Commodity Markets Watching Demand Slump and Brazilian Weather Conditions

The commodity markets are paying attention to a couple of key factors influencing price movement. Joe Vaclavik, founder and president of Standard Grain, says there are two things traders are watching.

“I think it’s Brazil weather and maybe a lack of demand would be the two things. Soybean export inspections were the lowest seasonally in 12 years last week, so not a good sign,” according to Vaclavik.

He says the demand drop-off begins with China. Vaclavik says, “I think there are some issues with China. China’s the biggest soybean buyer, and their crush margin is negative, so the Crushers who crush beans in China aren’t making money. Brazil, even though they have crop problems, supposedly they’re still cheaper than we are on the export market. Beans landed in China anyway, which is the one that matters, so you’re seeing weak demand. You could probably say the same thing for corn to maybe a little bit lesser extent. The export book there has improved a little bit, it just hasn’t been enough to rally the market by any stretch.”

U.S. bean prices have to come down to be more competitive, but the story is different in corn according to Vaclavik. He says, “They have come down, and I don’t know how far down they need to come to be competitive. Corn is competitive. We are competitive in the export market but haven’t seen an uptick in business. I wouldn’t be shocked if at some point, especially if you ran into a Brazilian weather problem with this second crop, I wouldn’t be shocked if China or somebody else stepped up their U.S. corn purchases. That’s something that I’m not going to say is going to happen, but it’s something that could rally prices at some point in time. We saw China buy U.S. corn last year during the winter and spring, and then they eventually canceled a bunch of it. Even if those initial purchases or something like that were to repeat, I think, would be positive.”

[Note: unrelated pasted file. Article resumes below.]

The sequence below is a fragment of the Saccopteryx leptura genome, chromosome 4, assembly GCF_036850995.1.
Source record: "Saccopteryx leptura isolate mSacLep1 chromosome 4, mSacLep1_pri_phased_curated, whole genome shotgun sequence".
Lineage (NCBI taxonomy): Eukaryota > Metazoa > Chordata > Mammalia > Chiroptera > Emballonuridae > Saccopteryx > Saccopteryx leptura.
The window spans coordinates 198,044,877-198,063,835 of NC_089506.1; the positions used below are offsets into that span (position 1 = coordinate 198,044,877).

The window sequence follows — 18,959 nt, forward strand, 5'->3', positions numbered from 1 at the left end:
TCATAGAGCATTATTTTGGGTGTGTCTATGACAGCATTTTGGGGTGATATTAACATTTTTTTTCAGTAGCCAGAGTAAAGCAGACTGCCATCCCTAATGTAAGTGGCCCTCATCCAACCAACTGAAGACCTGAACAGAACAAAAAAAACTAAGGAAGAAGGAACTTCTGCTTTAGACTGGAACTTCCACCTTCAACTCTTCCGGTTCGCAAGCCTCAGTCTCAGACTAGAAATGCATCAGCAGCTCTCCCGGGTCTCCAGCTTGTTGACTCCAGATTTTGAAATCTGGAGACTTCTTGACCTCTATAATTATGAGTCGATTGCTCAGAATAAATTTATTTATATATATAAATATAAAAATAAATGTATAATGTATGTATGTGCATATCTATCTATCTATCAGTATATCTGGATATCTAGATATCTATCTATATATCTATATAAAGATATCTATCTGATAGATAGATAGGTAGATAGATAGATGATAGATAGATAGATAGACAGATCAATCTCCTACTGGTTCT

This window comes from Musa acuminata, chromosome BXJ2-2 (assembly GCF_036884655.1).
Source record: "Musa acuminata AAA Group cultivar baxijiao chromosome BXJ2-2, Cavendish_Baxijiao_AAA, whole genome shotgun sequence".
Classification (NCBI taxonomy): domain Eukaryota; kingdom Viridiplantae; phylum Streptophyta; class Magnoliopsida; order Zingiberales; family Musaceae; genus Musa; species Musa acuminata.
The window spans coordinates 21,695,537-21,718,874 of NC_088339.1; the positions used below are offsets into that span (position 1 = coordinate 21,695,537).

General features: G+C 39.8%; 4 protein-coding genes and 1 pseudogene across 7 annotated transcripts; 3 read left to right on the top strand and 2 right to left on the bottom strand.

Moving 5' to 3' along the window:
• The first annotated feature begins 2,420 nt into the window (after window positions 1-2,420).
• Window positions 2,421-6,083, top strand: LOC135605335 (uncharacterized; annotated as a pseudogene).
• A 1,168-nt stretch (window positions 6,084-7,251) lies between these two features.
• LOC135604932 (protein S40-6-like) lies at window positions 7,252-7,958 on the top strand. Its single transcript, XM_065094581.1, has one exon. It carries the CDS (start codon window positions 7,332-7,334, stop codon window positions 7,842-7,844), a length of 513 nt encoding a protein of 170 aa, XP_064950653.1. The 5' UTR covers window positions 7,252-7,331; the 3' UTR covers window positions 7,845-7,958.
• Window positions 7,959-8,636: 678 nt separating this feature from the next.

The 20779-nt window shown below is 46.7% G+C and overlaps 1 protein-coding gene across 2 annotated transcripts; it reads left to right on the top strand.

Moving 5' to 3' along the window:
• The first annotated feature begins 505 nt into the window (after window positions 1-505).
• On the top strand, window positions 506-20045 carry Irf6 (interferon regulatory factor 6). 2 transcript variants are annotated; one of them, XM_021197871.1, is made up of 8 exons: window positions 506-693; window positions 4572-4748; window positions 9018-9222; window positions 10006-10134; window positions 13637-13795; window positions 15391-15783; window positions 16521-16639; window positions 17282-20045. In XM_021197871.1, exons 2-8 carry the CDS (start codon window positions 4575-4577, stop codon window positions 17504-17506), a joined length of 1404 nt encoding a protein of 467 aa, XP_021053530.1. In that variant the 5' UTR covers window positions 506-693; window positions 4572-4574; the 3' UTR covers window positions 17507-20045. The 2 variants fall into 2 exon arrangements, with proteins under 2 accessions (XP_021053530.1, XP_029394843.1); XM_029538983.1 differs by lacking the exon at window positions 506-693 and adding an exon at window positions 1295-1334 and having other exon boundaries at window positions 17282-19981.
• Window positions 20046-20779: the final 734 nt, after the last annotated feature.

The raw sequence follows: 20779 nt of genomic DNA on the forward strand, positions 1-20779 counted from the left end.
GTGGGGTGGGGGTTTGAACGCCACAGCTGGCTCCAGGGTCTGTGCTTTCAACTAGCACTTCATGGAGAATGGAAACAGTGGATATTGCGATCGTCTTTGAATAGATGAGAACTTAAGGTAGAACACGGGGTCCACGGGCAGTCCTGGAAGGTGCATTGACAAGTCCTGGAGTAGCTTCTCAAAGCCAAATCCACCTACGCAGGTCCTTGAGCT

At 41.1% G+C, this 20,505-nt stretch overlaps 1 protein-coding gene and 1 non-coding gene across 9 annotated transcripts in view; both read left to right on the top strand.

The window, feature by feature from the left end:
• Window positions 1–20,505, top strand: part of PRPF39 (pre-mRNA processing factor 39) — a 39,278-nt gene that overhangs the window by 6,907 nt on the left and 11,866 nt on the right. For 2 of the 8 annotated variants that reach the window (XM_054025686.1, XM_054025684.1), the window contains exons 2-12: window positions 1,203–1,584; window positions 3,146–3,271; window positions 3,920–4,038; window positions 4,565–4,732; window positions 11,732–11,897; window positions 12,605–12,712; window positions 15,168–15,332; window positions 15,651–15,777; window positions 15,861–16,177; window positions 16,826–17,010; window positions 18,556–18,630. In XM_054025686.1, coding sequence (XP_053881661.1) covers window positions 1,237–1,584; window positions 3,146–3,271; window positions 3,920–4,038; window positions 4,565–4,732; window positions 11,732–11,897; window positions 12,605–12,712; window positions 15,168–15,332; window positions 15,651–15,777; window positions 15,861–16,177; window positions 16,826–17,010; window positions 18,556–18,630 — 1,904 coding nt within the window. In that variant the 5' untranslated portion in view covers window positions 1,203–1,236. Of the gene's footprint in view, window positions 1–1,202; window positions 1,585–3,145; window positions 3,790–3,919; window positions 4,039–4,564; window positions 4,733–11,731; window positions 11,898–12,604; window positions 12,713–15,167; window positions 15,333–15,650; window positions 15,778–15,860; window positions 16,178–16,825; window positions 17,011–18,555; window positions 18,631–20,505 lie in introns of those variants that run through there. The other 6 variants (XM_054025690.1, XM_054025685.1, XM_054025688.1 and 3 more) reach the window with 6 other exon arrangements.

Brazil’s weather and crop conditions have had a big influence on the markets since late last year. Vaclavik says, “They were really dry in October, November, and then the rains kind of normalized to some extent in December, and they’re normalizing more so in January. That’s a big part of the reason why the soybean markets backed off. You go back to the early to mid part of November when it was really dry in the forecast, and it looked good. Beans were 14 bucks. There is a lot of uncertainty surrounding Brazilian production, and I think the general thought now is that the crop’s not going to be as good as we thought maybe it would be before the season, but it’s not going to be a train wreck either.”

Article provided by NAFB News Service

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